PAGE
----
Funding the balance was a challenge until we were able to convince the TD Bank that although a recently established charitable organization, HEARTWOOD PLACE should be granted a first mortgage at a reasonable rate. We started off with a conditional approval of $800,000 at 8% interest and through diligence and sound financial proposals, were able to secure $1.6 million at 5%! The bank finally accepted our cash-flow projections which were based on making the project a stand-alone, financially viable operation, with sound management, low vacancy rates and few bad debts.
For the broad base of community support and the wide range of partnerships established, HEARTWOOD PLACE received one of the coveted National Housing Awards for Best Practices in the fall of 2004. Being in Ottawa and participating in round table discussions with the other winners was a very important experience for us. As a result of this, Heartwood Place organized a “Housing Tour” in the spring of 2005 of four winning projects in Toronto. Our staff, volunteers and other providers of affordable housing in The Region of Waterloo visited a wide variety of projects, spoke to the staff and learned about many aspects of planning and developing new projects. Discussions with their tenants, staff and volunteers gave us many new ideas to consider in our future developments.
“HEARTWOOD PLACE ON GAUKEL” was just the right size and the ideal way for our organization to learn about the intricacies of tenant/landlord policies, property management, government guidelines, and most importantly, the strong support which many of our tenants require to make important improvements in their lives. We needed to understand the essential components necessary to help our tenants find stability in their lives and make positive changes for themselves. We were committed to making our vision a reality and we have succeeded in our goal: "That lives of individuals and families will improve and communities of hope will emerge as we provide safe, affordable and adequate housing”.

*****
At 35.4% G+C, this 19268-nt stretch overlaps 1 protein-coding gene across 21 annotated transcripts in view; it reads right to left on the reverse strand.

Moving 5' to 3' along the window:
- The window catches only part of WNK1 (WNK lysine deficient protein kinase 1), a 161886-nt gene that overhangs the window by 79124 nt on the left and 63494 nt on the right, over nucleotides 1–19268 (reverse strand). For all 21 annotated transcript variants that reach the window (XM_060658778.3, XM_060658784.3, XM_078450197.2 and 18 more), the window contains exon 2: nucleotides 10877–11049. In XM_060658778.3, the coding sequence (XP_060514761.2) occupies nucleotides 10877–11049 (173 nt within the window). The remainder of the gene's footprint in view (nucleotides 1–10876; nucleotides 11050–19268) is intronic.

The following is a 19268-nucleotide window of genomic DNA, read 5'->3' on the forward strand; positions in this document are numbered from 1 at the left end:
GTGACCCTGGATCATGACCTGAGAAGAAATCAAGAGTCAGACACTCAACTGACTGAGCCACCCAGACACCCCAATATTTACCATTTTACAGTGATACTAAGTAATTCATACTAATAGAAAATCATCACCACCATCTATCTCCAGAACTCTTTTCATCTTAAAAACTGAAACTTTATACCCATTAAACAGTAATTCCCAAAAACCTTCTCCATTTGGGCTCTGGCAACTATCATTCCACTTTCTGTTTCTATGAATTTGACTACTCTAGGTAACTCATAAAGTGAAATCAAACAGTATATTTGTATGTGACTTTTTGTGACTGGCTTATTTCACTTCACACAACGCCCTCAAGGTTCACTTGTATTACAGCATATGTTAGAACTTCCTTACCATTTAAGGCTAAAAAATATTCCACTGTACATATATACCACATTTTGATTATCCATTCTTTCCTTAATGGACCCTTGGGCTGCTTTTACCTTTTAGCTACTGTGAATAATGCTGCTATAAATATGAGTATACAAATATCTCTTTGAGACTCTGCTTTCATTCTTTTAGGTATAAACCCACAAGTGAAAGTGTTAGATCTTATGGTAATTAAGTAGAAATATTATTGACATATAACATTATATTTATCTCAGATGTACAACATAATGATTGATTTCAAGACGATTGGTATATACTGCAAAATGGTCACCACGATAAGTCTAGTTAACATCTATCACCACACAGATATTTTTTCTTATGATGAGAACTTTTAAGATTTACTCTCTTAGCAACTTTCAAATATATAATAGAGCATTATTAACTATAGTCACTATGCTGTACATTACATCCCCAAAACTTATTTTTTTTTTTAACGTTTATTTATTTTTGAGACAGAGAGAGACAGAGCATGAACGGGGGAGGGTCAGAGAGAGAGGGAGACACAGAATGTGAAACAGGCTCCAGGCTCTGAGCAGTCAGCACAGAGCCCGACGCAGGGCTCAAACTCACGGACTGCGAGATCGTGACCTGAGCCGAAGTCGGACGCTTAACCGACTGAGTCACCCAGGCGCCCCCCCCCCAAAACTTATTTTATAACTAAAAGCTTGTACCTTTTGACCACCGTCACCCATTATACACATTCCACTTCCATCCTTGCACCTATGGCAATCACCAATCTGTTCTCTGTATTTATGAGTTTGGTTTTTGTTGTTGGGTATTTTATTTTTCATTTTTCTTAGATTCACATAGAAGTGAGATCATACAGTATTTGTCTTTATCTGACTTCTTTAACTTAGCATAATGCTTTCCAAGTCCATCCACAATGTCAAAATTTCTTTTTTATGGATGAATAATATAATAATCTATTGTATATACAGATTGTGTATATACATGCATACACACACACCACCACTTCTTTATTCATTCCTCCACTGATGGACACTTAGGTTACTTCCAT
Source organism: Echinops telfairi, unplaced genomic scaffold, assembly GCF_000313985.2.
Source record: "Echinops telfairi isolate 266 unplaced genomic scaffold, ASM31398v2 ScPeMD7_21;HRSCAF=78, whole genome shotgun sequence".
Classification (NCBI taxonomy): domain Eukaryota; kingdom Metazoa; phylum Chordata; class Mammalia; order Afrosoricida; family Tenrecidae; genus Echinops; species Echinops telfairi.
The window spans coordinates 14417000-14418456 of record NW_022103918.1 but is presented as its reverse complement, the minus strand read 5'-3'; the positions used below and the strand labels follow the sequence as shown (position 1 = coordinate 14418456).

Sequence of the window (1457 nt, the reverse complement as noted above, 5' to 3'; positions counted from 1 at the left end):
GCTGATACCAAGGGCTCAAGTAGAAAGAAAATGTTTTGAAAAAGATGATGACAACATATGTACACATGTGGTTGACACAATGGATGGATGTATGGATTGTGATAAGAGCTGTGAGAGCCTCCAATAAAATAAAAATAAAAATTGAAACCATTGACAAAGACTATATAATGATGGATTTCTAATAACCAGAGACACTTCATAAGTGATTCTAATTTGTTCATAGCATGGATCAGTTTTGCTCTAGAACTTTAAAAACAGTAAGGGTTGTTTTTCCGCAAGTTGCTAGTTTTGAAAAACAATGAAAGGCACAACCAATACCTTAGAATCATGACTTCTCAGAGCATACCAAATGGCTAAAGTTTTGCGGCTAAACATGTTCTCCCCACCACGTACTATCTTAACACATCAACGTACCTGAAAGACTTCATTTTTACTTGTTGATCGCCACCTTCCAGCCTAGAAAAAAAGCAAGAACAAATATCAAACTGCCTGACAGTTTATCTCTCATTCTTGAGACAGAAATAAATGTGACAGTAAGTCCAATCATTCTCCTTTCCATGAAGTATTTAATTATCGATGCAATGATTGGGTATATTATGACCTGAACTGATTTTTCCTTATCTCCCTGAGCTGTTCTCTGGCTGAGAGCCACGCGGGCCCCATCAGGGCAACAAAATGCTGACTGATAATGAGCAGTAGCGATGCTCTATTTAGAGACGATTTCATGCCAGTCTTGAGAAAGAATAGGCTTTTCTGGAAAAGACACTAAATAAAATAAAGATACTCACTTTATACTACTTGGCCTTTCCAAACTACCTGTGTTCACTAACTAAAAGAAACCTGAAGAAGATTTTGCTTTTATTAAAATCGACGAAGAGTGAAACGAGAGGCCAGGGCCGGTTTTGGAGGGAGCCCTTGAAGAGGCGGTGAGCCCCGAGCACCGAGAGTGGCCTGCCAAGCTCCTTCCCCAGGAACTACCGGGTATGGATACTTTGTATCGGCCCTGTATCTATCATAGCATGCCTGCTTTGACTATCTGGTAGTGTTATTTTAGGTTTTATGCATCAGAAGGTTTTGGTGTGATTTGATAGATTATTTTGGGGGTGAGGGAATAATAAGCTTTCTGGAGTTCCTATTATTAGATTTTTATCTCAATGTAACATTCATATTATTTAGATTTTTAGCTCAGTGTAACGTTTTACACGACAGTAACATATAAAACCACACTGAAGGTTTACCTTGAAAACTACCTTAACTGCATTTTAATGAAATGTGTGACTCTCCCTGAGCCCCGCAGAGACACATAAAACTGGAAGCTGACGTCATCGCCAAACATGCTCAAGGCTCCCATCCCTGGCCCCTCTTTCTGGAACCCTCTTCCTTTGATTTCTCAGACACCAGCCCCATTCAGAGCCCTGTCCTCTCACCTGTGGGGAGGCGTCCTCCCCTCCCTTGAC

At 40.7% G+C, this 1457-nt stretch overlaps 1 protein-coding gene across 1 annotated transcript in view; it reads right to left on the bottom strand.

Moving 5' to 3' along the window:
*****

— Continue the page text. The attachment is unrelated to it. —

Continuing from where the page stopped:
Creating the appropriate approach to management has required hard work and strong commitment. We have learned that encouragement, guidance and developing a sense of responsibility and ownership are all key components. Keith Faulconbridge, the Superintendent at 19 Gaukel Street, provides a strong, supportive, caring but firm approach which has proven to be most valuable. We now have tenants who participate in the management of the building, including cleaning and maintenance.
The second project for our organization has proven to be a real challenge since the site in downtown Galt, across from the bus terminal, has a long history of contamination. When we first made the offer to purchase the former Cambridge Reporter Building from Torstar, we had studied the existing environmental reports and were concerned about contamination in the area surrounding the ink vat (which had stored ink used in the printing process for many years). Further investigation and analysis indicated that the ink was a minor concern. The entire site contained fill which had been brought in decades ago to bring the grade to an acceptable level. This fill came from foundries in the area and contained pieces of lead, broken bricks, metal bits—a real mix of items—and we also learned there was contamination in the ground water.